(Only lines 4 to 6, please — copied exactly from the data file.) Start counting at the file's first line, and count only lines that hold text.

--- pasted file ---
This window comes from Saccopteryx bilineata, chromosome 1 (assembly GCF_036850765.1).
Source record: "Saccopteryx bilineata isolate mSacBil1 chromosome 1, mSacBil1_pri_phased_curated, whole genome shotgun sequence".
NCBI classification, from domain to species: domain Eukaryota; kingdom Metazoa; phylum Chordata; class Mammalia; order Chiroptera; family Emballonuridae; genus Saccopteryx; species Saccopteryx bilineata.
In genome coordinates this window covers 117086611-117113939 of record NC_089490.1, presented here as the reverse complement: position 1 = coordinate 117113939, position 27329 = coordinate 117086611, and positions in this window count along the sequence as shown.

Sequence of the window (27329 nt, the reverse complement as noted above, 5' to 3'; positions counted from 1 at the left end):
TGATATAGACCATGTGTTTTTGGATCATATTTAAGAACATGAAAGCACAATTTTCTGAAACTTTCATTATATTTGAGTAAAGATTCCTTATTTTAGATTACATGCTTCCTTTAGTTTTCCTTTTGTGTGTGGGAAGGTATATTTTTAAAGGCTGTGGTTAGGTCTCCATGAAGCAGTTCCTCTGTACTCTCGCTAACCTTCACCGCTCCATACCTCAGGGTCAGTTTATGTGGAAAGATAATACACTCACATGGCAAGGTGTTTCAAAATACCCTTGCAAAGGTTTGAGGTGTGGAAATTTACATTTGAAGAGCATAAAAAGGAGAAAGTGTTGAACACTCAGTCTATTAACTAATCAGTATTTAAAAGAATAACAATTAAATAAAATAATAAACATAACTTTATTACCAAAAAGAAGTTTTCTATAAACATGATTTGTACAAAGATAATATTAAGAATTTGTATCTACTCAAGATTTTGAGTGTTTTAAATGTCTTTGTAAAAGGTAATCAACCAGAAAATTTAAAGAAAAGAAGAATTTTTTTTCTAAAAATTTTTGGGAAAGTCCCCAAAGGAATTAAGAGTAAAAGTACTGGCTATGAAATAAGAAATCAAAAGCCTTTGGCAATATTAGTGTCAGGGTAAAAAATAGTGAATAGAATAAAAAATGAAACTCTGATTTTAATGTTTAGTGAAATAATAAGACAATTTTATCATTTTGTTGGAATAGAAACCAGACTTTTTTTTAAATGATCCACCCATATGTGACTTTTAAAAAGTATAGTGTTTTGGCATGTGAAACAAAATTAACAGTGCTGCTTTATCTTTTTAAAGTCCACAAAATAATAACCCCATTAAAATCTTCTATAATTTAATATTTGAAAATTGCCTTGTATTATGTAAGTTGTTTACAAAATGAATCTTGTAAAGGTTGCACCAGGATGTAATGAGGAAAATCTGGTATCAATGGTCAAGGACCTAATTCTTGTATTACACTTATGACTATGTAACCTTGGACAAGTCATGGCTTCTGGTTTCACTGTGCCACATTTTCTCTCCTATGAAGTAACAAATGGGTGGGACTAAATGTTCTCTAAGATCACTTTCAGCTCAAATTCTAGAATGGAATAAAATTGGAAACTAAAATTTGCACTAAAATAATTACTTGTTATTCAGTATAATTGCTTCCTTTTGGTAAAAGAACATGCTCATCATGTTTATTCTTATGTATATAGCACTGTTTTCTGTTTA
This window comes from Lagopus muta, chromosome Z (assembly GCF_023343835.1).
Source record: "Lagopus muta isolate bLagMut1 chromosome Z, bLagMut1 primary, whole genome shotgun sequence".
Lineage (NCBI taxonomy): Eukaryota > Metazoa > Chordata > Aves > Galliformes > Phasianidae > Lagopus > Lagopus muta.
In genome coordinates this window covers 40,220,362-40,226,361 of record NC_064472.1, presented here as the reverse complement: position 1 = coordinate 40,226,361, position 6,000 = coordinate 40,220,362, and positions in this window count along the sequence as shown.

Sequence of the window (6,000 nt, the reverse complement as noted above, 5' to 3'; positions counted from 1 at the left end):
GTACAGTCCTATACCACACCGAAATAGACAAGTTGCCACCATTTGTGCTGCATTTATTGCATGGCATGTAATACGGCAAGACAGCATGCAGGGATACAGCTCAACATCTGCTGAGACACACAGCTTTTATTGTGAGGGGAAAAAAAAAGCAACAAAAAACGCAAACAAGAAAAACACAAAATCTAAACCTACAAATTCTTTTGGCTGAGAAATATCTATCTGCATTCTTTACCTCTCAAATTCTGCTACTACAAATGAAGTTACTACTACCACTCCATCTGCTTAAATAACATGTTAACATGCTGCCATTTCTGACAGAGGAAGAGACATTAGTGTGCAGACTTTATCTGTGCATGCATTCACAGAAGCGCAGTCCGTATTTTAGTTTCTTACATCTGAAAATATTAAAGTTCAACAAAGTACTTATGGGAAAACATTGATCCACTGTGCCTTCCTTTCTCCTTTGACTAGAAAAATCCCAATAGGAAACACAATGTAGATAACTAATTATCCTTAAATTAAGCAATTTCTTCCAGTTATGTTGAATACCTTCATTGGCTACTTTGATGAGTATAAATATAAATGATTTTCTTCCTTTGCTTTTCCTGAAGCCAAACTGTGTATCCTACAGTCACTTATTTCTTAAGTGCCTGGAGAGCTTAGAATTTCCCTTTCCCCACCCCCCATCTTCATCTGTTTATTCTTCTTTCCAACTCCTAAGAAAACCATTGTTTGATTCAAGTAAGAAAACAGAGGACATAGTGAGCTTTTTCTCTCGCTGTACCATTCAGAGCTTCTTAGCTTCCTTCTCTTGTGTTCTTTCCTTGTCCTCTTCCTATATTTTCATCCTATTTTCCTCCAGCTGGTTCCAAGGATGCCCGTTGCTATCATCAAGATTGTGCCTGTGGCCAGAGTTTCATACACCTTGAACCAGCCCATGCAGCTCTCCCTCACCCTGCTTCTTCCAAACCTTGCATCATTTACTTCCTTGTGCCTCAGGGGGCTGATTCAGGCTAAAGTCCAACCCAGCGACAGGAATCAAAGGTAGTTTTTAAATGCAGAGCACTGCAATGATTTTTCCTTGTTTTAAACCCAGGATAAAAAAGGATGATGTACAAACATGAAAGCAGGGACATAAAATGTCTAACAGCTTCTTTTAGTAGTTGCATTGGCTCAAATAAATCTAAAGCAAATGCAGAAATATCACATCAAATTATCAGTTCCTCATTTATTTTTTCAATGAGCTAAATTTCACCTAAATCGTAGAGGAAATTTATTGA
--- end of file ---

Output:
In genome coordinates this window covers 117086611-117113939 of record NC_089490.1, presented here as the reverse complement: position 1 = coordinate 117113939, position 27329 = coordinate 117086611, and positions in this window count along the sequence as shown.

Sequence of the window (27329 nt, the reverse complement as noted above, 5' to 3'; positions counted from 1 at the left end):
TGATATAGACCATGTGTTTTTGGATCATATTTAAGAACATGAAAGCACAATTTTCTGAAACTTTCATTATATTTGAGTAAAGATTCCTTATTTTAGATTACATGCTTCCTTTAGTTTTCCTTTTGTGTGTGGGAAGGTATATTTTTAAAGGCTGTGGTTAGGTCTCCATGAAGCAGTTCCTCTGTACTCTCGCTAACCTTCACCGCTCCATACCTCAGGGTCAGTTTATGTGGAAAGATAATACACTCACATGGCAAGGTGTTTCAAAATACCCTTGCAAAGGTTTGAGGTGTGGAAATTTACATTTGAAGAGCATAAAAAGGAGAAAGTGTTGAACACTCAGTCTATTAACTAATCAGTATTTAAAAGAATAACAATTAAATAAAATAATAAACATAACTTTATTACCAAAAAGAAGTTTTCTATAAACATGATTTGTACAAAGATAATATTAAGAATTTGTATCTACTCAAGATTTTGAGTGTTTTAAATGTCTTTGTAAAAGGTAATCAACCAGAAAATTTAAAGAAAAGAAGAATTTTTTTTCTAAAAATTTTTGGGAAAGTCCCCAAAGGAATTAAGAGTAAAAGTACTGGCTATGAAATAAGAAATCAAAAGCCTTTGGCAATATTAGTGTCAGGGTAAAAAATAGTGAATAGAATAAAAAATGAAACTCTGATTTTAATGTTTAGTGAAATAATAAGACAATTTTATCATTTTGTTGGAATAGAAACCAGACTTTTTTTTAAATGATCCACCCATATGTGACTTTTAAAAAGTATAGTGTTTTGGCATGTGAAACAAAATTAACAGTGCTGCTTTATCTTTTTAAAGTCCACAAAATAATAACCCCATTAAAATCTTCTATAATTTAATATTTGAAAATTGCCTTGTATTATGTAAGTTGTTTACAAAATGAATCTTGTAAAGGTTGCACCAGGATGTAATGAGGAAAATCTGGTATCAATGGTCAAGGACCTAATTCTTGTATTACACTTATGACTATGTAACCTTGGACAAGTCATGGCTTCTGGTTTCACTGTGCCACATTTTCTCTCCTATGAAGTAACAAATGGGTGGGACTAAATGTTCTCTAAGATCACTTTCAGCTCAAATTCTAGAATGGAATAAAATTGGAAACTAAAATTTGCACTAAAATAATTACTTGTTATTCAGTATAATTGCTTCCTTTTGGTAAAAGAACATGCTCATCATGTTTATTCTTATGTATATAGCACTGTTTTCTGTTTA